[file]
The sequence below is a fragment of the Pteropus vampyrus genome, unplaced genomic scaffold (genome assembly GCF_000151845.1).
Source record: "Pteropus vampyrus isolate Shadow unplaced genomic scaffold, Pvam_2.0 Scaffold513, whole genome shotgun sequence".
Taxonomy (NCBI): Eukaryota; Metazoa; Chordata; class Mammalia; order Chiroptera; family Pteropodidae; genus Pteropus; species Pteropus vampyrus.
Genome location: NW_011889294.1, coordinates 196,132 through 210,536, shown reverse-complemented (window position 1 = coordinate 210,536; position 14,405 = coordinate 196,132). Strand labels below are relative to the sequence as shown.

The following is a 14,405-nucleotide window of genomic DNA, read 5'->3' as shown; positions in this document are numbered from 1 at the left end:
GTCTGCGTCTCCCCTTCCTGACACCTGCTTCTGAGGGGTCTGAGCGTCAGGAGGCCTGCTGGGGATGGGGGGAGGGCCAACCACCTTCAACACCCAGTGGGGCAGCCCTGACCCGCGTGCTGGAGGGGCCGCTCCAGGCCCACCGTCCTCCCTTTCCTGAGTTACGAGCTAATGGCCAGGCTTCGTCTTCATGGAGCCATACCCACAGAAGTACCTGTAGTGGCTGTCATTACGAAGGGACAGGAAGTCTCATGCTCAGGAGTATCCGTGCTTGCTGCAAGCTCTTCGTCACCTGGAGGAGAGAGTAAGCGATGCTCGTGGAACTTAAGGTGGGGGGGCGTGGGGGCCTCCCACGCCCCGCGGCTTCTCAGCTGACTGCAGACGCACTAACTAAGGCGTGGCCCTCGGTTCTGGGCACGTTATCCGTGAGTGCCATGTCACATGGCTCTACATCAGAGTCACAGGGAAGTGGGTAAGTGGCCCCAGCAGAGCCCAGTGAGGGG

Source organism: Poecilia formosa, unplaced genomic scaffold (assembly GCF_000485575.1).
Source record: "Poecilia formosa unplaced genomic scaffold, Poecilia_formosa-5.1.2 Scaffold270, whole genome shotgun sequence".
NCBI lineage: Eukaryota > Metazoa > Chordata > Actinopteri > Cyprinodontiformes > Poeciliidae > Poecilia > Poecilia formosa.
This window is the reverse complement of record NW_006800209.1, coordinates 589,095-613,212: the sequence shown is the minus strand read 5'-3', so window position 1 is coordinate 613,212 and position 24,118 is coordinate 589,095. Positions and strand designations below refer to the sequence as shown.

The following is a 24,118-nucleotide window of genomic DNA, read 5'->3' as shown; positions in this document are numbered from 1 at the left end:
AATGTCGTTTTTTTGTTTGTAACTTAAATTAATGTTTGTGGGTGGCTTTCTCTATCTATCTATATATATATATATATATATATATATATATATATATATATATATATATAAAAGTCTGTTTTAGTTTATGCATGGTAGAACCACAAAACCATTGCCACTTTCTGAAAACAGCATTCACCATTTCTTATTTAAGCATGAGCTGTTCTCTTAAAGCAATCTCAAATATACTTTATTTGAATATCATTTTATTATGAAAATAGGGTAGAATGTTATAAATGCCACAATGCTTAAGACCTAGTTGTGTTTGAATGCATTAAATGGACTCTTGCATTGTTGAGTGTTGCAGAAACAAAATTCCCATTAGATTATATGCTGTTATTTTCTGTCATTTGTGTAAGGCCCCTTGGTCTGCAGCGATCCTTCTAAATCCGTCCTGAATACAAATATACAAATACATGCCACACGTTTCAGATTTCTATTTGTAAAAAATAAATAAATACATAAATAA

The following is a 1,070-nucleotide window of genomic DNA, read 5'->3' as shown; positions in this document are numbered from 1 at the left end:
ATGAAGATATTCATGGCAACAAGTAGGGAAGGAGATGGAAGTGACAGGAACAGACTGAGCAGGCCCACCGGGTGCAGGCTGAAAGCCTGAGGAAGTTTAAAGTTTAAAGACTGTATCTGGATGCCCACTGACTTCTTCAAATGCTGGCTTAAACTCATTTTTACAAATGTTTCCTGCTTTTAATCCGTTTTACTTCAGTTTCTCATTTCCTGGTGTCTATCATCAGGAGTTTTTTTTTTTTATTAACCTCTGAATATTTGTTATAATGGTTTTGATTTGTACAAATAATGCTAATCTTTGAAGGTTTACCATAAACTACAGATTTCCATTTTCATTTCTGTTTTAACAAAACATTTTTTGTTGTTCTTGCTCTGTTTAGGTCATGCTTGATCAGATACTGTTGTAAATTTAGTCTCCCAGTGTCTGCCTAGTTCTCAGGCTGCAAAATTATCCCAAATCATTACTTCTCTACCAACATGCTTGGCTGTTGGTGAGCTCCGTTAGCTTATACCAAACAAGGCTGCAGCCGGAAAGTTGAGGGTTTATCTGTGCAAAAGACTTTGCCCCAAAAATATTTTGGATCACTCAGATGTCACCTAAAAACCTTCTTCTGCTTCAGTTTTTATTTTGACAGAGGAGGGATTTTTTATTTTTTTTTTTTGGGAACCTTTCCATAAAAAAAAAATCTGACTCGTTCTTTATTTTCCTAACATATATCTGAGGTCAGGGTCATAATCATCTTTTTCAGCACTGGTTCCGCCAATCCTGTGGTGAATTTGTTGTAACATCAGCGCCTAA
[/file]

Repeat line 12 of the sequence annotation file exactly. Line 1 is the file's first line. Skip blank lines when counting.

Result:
AATGTCGTTTTTTTGTTTGTAACTTAAATTAATGTTTGTGGGTGGCTTTCTCTATCTATCTATATATATATATATATATATATATATATATATATATATATATATATATAAAAGTCTGTTTTAGTTTATGCATGGTAGAACCACAAAACCATTGCCACTTTCTGAAAACAGCATTCACCATTTCTTATTTAAGCATGAGCTGTTCTCTTAAAGCAATCTCAAATATACTTTATTTGAATATCATTTTATTATGAAAATAGGGTAGAATGTTATAAATGCCACAATGCTTAAGACCTAGTTGTGTTTGAATGCATTAAATGGACTCTTGCATTGTTGAGTGTTGCAGAAACAAAATTCCCATTAGATTATATGCTGTTATTTTCTGTCATTTGTGTAAGGCCCCTTGGTCTGCAGCGATCCTTCTAAATCCGTCCTGAATACAAATATACAAATACATGCCACACGTTTCAGATTTCTATTTGTAAAAAATAAATAAATACATAAATAA